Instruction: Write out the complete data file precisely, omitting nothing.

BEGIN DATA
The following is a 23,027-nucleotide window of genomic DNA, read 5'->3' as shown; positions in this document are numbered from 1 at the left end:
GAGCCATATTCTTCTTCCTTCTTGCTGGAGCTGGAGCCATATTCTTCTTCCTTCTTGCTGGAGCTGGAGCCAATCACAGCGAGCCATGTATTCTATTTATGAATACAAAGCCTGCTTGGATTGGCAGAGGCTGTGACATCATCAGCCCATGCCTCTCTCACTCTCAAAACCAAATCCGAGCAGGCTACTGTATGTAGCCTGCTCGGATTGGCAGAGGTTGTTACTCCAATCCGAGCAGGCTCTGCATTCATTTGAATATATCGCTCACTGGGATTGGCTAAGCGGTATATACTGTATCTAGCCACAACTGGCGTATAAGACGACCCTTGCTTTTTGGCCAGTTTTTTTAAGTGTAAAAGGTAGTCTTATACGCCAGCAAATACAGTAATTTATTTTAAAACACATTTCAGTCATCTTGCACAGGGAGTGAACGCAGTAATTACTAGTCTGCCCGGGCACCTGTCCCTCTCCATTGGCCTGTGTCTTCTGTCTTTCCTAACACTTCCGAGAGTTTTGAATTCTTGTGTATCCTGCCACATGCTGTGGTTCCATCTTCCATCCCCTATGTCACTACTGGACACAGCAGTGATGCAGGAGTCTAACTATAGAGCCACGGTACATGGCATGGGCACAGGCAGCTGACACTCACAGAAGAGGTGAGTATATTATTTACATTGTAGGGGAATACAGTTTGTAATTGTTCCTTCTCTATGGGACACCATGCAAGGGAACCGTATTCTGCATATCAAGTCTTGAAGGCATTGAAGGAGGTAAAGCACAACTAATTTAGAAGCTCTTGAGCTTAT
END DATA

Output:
The following is a 23,027-nucleotide window of genomic DNA, read 5'->3' as shown; positions in this document are numbered from 1 at the left end:
GAGCCATATTCTTCTTCCTTCTTGCTGGAGCTGGAGCCATATTCTTCTTCCTTCTTGCTGGAGCTGGAGCCAATCACAGCGAGCCATGTATTCTATTTATGAATACAAAGCCTGCTTGGATTGGCAGAGGCTGTGACATCATCAGCCCATGCCTCTCTCACTCTCAAAACCAAATCCGAGCAGGCTACTGTATGTAGCCTGCTCGGATTGGCAGAGGTTGTTACTCCAATCCGAGCAGGCTCTGCATTCATTTGAATATATCGCTCACTGGGATTGGCTAAGCGGTATATACTGTATCTAGCCACAACTGGCGTATAAGACGACCCTTGCTTTTTGGCCAGTTTTTTTAAGTGTAAAAGGTAGTCTTATACGCCAGCAAATACAGTAATTTATTTTAAAACACATTTCAGTCATCTTGCACAGGGAGTGAACGCAGTAATTACTAGTCTGCCCGGGCACCTGTCCCTCTCCATTGGCCTGTGTCTTCTGTCTTTCCTAACACTTCCGAGAGTTTTGAATTCTTGTGTATCCTGCCACATGCTGTGGTTCCATCTTCCATCCCCTATGTCACTACTGGACACAGCAGTGATGCAGGAGTCTAACTATAGAGCCACGGTACATGGCATGGGCACAGGCAGCTGACACTCACAGAAGAGGTGAGTATATTATTTACATTGTAGGGGAATACAGTTTGTAATTGTTCCTTCTCTATGGGACACCATGCAAGGGAACCGTATTCTGCATATCAAGTCTTGAAGGCATTGAAGGAGGTAAAGCACAACTAATTTAGAAGCTCTTGAGCTTAT